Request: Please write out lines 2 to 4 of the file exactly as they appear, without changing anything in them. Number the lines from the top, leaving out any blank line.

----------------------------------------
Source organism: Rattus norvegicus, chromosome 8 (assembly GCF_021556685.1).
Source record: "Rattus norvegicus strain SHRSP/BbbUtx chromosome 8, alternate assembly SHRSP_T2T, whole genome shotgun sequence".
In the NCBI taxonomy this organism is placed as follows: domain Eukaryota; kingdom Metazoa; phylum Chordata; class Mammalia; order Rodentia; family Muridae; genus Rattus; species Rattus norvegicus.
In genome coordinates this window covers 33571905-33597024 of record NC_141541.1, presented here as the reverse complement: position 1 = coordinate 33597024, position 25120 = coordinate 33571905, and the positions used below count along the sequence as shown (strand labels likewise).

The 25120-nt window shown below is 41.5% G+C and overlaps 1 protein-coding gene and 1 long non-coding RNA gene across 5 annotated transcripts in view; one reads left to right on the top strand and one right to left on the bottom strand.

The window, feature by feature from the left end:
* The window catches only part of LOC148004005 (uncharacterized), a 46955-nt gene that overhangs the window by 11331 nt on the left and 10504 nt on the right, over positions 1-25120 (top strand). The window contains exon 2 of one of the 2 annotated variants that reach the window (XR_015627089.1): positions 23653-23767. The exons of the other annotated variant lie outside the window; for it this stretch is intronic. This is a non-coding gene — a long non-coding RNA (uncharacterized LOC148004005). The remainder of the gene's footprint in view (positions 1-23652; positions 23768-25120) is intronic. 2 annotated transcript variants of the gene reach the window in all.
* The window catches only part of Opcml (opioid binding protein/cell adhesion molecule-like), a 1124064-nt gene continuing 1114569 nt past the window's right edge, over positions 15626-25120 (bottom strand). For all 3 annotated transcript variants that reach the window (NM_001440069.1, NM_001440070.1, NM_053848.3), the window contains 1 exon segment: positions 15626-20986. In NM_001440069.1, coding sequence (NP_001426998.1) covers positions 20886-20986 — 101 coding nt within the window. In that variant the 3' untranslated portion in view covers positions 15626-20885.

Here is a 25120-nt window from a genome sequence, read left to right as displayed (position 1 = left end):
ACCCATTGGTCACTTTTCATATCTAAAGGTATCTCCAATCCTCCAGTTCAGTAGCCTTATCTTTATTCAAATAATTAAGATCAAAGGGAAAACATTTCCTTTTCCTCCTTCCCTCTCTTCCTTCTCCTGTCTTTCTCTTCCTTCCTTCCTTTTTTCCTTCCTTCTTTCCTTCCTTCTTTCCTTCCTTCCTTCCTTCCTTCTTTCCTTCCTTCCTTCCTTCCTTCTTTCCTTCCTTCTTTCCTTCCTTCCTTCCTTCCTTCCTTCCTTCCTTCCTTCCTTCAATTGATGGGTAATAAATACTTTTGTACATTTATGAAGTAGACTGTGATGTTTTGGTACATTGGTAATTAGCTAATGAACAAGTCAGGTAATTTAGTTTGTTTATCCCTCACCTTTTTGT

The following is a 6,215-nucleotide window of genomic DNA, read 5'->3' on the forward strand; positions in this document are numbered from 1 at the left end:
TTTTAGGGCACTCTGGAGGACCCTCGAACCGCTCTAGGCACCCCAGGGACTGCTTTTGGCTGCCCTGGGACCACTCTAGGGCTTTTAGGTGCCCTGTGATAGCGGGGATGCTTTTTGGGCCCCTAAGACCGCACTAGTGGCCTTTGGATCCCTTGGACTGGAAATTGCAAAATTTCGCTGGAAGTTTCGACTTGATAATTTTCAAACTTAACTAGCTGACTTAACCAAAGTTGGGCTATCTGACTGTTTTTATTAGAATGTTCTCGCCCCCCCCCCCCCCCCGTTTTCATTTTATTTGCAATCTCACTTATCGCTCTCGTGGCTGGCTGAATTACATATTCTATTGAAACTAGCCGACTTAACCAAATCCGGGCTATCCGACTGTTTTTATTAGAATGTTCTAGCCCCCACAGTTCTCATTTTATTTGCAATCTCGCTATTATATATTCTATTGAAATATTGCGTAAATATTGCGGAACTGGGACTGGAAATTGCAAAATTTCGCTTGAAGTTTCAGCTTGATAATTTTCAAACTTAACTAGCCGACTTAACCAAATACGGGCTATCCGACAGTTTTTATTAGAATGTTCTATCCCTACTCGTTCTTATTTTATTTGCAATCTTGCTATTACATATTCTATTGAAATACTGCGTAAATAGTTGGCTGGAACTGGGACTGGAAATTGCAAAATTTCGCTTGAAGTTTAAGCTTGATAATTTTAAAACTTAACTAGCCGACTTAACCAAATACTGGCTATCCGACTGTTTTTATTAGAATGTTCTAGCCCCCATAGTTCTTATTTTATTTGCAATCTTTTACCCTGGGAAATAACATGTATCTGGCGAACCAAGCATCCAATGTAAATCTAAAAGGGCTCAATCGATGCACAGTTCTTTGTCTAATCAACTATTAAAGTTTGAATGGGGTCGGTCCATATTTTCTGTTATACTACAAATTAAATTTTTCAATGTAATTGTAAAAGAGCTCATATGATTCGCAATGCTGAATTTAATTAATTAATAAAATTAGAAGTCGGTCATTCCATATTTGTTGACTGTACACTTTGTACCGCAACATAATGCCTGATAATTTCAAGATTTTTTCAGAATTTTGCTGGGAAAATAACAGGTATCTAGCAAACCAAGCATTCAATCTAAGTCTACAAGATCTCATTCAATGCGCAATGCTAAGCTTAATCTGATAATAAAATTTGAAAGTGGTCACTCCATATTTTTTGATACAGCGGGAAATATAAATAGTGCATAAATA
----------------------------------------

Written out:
Source record: "Rattus norvegicus strain SHRSP/BbbUtx chromosome 8, alternate assembly SHRSP_T2T, whole genome shotgun sequence".
In the NCBI taxonomy this organism is placed as follows: domain Eukaryota; kingdom Metazoa; phylum Chordata; class Mammalia; order Rodentia; family Muridae; genus Rattus; species Rattus norvegicus.
In genome coordinates this window covers 33571905-33597024 of record NC_141541.1, presented here as the reverse complement: position 1 = coordinate 33597024, position 25120 = coordinate 33571905, and the positions used below count along the sequence as shown (strand labels likewise).